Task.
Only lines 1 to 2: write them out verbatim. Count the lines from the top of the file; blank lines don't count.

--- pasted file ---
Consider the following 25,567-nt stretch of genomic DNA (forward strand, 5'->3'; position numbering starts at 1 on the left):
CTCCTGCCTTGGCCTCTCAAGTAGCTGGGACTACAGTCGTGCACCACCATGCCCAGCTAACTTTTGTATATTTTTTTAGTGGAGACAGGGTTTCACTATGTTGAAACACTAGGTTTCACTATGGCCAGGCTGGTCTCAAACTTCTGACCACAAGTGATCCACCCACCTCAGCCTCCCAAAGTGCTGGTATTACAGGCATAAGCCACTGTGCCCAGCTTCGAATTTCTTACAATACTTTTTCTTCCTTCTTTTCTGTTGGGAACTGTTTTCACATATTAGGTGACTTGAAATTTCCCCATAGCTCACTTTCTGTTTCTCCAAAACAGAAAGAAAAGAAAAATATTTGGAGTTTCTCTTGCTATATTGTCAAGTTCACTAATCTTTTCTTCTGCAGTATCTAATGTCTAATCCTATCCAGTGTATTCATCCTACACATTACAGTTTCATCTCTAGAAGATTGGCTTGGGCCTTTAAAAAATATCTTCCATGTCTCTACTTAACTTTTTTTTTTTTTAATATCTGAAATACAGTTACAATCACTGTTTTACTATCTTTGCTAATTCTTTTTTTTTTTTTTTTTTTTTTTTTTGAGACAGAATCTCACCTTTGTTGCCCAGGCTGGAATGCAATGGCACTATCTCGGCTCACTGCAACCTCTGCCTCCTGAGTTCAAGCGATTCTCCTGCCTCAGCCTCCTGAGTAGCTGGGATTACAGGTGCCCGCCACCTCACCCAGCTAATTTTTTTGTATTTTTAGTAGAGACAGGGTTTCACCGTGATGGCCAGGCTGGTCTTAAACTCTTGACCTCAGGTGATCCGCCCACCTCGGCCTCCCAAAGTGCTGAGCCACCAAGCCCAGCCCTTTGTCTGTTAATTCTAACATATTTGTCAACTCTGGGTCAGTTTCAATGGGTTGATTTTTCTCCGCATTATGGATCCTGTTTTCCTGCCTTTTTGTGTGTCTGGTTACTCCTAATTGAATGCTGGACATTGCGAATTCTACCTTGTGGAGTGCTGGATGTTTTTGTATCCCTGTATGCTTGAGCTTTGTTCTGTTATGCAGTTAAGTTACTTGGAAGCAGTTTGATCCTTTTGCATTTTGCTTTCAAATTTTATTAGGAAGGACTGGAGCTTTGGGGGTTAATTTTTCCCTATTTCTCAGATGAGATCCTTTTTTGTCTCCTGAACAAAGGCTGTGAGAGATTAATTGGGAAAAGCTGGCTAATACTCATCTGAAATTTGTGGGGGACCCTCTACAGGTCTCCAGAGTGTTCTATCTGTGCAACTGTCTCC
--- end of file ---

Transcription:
Consider the following 25,567-nt stretch of genomic DNA (forward strand, 5'->3'; position numbering starts at 1 on the left):
CTCCTGCCTTGGCCTCTCAAGTAGCTGGGACTACAGTCGTGCACCACCATGCCCAGCTAACTTTTGTATATTTTTTTAGTGGAGACAGGGTTTCACTATGTTGAAACACTAGGTTTCACTATGGCCAGGCTGGTCTCAAACTTCTGACCACAAGTGATCCACCCACCTCAGCCTCCCAAAGTGCTGGTATTACAGGCATAAGCCACTGTGCCCAGCTTCGAATTTCTTACAATACTTTTTCTTCCTTCTTTTCTGTTGGGAACTGTTTTCACATATTAGGTGACTTGAAATTTCCCCATAGCTCACTTTCTGTTTCTCCAAAACAGAAAGAAAAGAAAAATATTTGGAGTTTCTCTTGCTATATTGTCAAGTTCACTAATCTTTTCTTCTGCAGTATCTAATGTCTAATCCTATCCAGTGTATTCATCCTACACATTACAGTTTCATCTCTAGAAGATTGGCTTGGGCCTTTAAAAAATATCTTCCATGTCTCTACTTAACTTTTTTTTTTTTTAATATCTGAAATACAGTTACAATCACTGTTTTACTATCTTTGCTAATTCTTTTTTTTTTTTTTTTTTTTTTTTTTGAGACAGAATCTCACCTTTGTTGCCCAGGCTGGAATGCAATGGCACTATCTCGGCTCACTGCAACCTCTGCCTCCTGAGTTCAAGCGATTCTCCTGCCTCAGCCTCCTGAGTAGCTGGGATTACAGGTGCCCGCCACCTCACCCAGCTAATTTTTTTGTATTTTTAGTAGAGACAGGGTTTCACCGTGATGGCCAGGCTGGTCTTAAACTCTTGACCTCAGGTGATCCGCCCACCTCGGCCTCCCAAAGTGCTGAGCCACCAAGCCCAGCCCTTTGTCTGTTAATTCTAACATATTTGTCAACTCTGGGTCAGTTTCAATGGGTTGATTTTTCTCCGCATTATGGATCCTGTTTTCCTGCCTTTTTGTGTGTCTGGTTACTCCTAATTGAATGCTGGACATTGCGAATTCTACCTTGTGGAGTGCTGGATGTTTTTGTATCCCTGTATGCTTGAGCTTTGTTCTGTTATGCAGTTAAGTTACTTGGAAGCAGTTTGATCCTTTTGCATTTTGCTTTCAAATTTTATTAGGAAGGACTGGAGCTTTGGGGGTTAATTTTTCCCTATTTCTCAGATGAGATCCTTTTTTGTCTCCTGAACAAAGGCTGTGAGAGATTAATTGGGAAAAGCTGGCTAATACTCATCTGAAATTTGTGGGGGACCCTCTACAGGTCTCCAGAGTGTTCTATCTGTGCAACTGTCTCC